Man arrested for racist abuse of traffic warden | Knutsford Times

Man sentenced for racially abusing a traffic warden.

By on August 10, 2017

A man who subjected a traffic warden to a torrent of racist abuse in Chester has been sentenced.

Chester Magistrates Court heard that Mark Winstanley, who’s 36 and from Chester, hurled abuse at a traffic warden in Faulkner Street in the city on 19 March this year.

The warden was about to issue him with a parking ticket as his black BMW car was parked on double yellow lines. Winstanley hurled a series of racist insults at him before he eventually drove away.

But then he came back a short time later and continued to abuse the warden. After the incident, he was traced by police and was arrested when he attended Blacon police station.

Senior Crown Prosecutor Simon Pover said: “The whole shocking incident was caught on the traffic warden’s body camera. This was vital evidence in the case and probably led Winstanley to plead guilty to the charges at an early opportunity.

“When the traffic warden approached him on that day, Winstanley was parked on double yellow lines had no insurance and no driving licence, driving offences for which he was also charged and to which he also pleaded guilty.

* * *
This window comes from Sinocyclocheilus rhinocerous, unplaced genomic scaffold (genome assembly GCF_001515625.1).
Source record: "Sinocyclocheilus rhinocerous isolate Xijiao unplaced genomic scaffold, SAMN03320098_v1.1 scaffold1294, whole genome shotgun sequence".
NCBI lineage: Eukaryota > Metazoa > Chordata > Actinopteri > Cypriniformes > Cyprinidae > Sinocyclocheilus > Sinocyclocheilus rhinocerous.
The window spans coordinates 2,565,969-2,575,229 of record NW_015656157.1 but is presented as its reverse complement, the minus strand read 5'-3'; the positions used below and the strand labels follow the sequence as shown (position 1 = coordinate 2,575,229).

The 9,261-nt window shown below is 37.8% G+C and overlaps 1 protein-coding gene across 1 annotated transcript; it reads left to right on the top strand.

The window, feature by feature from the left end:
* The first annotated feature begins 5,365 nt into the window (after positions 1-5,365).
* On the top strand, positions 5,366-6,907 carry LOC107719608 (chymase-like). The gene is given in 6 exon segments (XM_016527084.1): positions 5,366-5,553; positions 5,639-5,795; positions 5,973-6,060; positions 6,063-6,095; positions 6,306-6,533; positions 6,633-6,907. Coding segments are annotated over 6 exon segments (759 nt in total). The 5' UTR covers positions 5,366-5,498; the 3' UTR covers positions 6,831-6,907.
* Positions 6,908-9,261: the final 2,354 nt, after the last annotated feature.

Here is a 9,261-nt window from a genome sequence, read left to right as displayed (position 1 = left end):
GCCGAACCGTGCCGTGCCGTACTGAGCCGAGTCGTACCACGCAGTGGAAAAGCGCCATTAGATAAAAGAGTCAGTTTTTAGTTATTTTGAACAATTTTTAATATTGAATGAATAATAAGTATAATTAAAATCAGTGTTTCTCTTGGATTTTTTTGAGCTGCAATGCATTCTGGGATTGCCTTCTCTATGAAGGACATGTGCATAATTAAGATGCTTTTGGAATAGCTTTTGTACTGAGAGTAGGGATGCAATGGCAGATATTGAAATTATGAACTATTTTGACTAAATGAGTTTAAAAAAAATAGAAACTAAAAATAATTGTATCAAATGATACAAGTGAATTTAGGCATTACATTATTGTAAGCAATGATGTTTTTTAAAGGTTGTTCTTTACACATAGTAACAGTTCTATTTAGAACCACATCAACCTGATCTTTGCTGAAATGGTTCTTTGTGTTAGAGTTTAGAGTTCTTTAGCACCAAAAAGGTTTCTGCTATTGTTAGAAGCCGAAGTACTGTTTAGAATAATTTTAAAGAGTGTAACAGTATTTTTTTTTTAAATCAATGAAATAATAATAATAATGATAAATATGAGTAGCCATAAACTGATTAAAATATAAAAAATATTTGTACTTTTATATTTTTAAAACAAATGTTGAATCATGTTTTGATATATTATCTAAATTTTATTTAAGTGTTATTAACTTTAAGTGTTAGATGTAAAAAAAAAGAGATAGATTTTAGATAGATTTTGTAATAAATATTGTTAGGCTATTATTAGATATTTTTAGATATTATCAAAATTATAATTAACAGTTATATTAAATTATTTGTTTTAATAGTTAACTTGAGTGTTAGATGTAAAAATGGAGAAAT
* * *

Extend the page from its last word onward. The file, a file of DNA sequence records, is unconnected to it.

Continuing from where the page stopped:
“The traffic warden was simply doing his job on that day but suffered a series of racist insults as a result.

“The Crown Prosecution Service prosecuted this case as racially aggravated hate crime and the sentence was increased to take account of that element of the offending.

““When we can prove to a court that a case is a hate crime, we will ask for an uplifted sentence to reflect the serious impact on the entire community of such offending.

“Winstanley must do 200 hours of community work, he must pay the victim £100 compensation, he’s banned from driving for 6 months and 6 points have been added to his licence.”

CheshireWest and Chester City Council’s Cabinet Member for Environment, Councillor Karen Shore said: “In most cases, the use of bodycams prevents incidents like this because people modify their behaviour when they know they are being filmed. But when that doesn’t happen, the bodycam footage provides valuable evidence that can be used in prosecutions such as this, which will hopefully also serve as a deterrent to others.”

About Lucy Thorpe

Lucy Thorpe is a freelance journalist who writes for the Knutsford Times - covering stories and news in and around Cheshire and Greater Manchester. If you've got a story to share, or would like to speak to Lucy, please email

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